BANGKOK, Oct. 16 (Bloomberg): Policymakers across Southeast Asia are turning to the conventional and unconventional instruments available in their toolbox to stem falling currencies and cool price gains.
While the region’s problems are middling compared to some neighbors to the south, the countries face the greatest challenges in decades. The Philippine peso fell to a record low this week, while the Malaysian ringgit slipped to the weakest level in almost 25 years, as a stronger dollar increases the risk of imported inflation.
Even Singapore, the only developed economy in the group, is not immune to the risks emanating from a gloomy global outlook.
From monetary tightening to depleting foreign exchange reserves to using open-mouth trading to steer market expectations, the region’s central bankers are leaving no tool untouched to restore stability. Some are even allowing bond yields to rise to stem capital outflows.
Relying on a combination of tools for policymakers in the region “has worked well for them so far,” said Priyanka Kishore, an economist at Oxford Economics. “However, it is becoming increasingly difficult for central banks to maintain this balance.”
Here’s a closer look at the tools Southeast Asian policymakers have put in place so far:
Singapore, which uses the exchange rate as its main monetary tool, delivered its fifth adjustment since October 2021 on Friday, a deadline that also makes it the first in the region to start normalizing policy settings. When it comes to rate adjustments, Malaysia was the first to raise its benchmark this year, although the Philippines raised borrowing costs the most, rising 225 basis points so far.
Philippine central bank Governor Felipe Medalla on Friday signaled the need for an increase of up to 75 basis points next month, after US core inflation data.
Even the State Bank of Vietnam, the latest to leave the bloc in Southeast Asia, rose 1 percentage point, following Prime Minister Pham Minh Chinh’s calls for measures to support the currency. More card hikes are possible in the region, with Thailand and Malaysia also set to review rates in November.
drop in reserves
The ample foreign exchange reserves accumulated during the year of the pandemic are acting as buffers, with central banks dipping into their piles to stabilize their currencies. Malaysia, Indonesia and the Philippines have depleted their reserves to levels last seen in 2020, while Thailand’s fell to a five-year low, the latest data shows.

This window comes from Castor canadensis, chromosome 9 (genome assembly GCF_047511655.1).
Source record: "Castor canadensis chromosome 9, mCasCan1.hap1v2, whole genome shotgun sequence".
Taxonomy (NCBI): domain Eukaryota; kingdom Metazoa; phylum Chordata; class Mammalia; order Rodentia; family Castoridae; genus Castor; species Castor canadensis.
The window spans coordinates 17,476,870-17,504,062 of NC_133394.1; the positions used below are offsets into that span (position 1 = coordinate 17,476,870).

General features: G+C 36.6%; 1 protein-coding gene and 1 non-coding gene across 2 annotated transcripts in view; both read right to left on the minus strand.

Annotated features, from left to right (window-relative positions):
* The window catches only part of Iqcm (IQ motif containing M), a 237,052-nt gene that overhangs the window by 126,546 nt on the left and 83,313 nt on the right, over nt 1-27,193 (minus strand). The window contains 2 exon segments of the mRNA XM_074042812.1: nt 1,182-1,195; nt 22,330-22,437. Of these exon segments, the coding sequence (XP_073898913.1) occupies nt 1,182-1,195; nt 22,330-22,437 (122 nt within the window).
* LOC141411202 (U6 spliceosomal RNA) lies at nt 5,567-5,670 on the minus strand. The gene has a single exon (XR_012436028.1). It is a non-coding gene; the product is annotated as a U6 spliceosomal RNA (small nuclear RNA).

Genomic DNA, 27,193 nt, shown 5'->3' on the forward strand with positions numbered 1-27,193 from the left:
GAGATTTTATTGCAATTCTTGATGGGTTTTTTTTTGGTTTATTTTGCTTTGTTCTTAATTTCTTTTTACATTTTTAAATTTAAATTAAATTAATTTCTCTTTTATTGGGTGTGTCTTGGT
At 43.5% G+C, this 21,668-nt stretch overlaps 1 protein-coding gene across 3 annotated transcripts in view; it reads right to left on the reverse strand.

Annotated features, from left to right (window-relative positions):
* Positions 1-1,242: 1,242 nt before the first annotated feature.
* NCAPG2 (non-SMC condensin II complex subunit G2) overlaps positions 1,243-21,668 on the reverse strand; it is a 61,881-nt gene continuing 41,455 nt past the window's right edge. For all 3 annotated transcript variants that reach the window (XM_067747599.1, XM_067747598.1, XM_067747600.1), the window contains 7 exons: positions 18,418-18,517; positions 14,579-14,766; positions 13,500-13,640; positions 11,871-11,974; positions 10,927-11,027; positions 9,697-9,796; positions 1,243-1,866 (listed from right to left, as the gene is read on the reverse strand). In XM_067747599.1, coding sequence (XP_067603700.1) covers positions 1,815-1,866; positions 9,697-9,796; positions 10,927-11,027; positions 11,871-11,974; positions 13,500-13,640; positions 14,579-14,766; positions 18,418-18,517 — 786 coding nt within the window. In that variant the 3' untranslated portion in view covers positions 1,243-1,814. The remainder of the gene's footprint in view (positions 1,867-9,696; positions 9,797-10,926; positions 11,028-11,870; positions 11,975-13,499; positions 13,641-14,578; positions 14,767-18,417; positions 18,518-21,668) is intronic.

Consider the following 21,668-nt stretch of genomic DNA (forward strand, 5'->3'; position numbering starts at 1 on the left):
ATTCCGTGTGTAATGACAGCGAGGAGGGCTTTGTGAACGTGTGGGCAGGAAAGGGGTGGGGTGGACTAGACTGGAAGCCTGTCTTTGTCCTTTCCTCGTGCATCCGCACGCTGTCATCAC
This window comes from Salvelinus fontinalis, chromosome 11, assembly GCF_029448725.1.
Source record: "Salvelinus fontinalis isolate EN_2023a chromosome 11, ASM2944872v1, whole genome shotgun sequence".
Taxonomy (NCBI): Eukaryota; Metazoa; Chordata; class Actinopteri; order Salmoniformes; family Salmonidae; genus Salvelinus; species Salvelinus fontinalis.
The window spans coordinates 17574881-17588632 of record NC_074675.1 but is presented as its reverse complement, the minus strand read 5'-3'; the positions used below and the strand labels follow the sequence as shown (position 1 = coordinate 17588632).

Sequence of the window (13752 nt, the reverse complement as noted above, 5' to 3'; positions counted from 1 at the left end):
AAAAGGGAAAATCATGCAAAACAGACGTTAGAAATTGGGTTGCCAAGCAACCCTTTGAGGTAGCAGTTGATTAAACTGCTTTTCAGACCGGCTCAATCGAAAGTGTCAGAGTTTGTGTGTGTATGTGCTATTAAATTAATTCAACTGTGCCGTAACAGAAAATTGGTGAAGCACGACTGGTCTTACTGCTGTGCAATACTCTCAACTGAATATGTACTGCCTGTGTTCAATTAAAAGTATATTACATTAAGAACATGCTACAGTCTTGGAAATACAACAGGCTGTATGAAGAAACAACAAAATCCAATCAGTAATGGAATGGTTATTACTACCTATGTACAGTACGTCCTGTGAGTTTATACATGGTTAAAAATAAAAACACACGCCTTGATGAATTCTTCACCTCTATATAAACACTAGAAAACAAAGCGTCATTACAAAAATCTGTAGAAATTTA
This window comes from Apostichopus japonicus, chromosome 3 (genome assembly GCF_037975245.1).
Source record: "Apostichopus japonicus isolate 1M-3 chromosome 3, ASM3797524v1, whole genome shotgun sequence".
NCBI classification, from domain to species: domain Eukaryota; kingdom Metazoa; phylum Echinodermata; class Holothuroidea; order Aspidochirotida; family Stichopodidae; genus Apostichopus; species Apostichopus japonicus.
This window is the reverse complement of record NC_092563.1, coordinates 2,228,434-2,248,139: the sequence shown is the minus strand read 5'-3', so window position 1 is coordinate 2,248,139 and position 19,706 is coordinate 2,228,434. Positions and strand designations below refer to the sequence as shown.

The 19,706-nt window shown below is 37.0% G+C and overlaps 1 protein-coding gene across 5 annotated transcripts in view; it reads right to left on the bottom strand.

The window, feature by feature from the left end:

While the drop is partly due to asset appreciation, a strong dollar also puts pressure on policymakers to tap into reserves to stop their currencies from falling. Philippine Medal has said that the authority is “very active” in the foreign exchange market.
The decline in reserves may reduce the space for more active monetary intervention and stabilization, said Chua Hak Bin, an economist at Maybank Investment Banking Group. Still, “intervention can only help stabilize and reduce currency volatility, but it probably won’t stop the depreciating trend.”
Communication has become a key tool for central banks to convey their monetary policy signals to markets that have become increasingly volatile. Thailand is using social media to shed light on its rate decisions, while Indonesia regularly flags when it is intervening to prop up the rupee.
The Philippines has also combined its currency interventions with a call for investors to refrain from “taking unfair advantage” of market conditions, as well as warnings that it may tighten documentary requirements for operations. Lenders have responded by saying they would work with the central bank. bank to nullify speculation.
Indonesia has nearly tripled lenders’ reserve requirement ratio, taking it to a record 9% in September from just 3.5% in early 2022. It is expected to soak up 375 trillion rupees ($24.4 billion ) in liquidity this year, after embarking on one of the largest quantitative easing programs among emerging markets during the pandemic.
The Philippines also delayed its plan to cut its RRR before the end of the year in line with a broader goal of lowering it to single digits by mid-2023, saying a cut could confuse the market at a time it seeks to soak up liquidity.
“Operation Twist” is Indonesia’s latest tool to support the rupiah, selling short-term government bonds and allowing yields to rise to attract foreign funds. Annual bond yields are at their highest level since 2020.
Some central banks are keeping an eye on economic growth even as they tighten monetary policy. On the flip side of its Operation Twist, Indonesia is buying long-term debt paper to lower interest rates for the government. The same push is being seen in Vietnam, where policymakers are using open market operations to keep borrowing costs low while raising the policy rate. -Bloomberg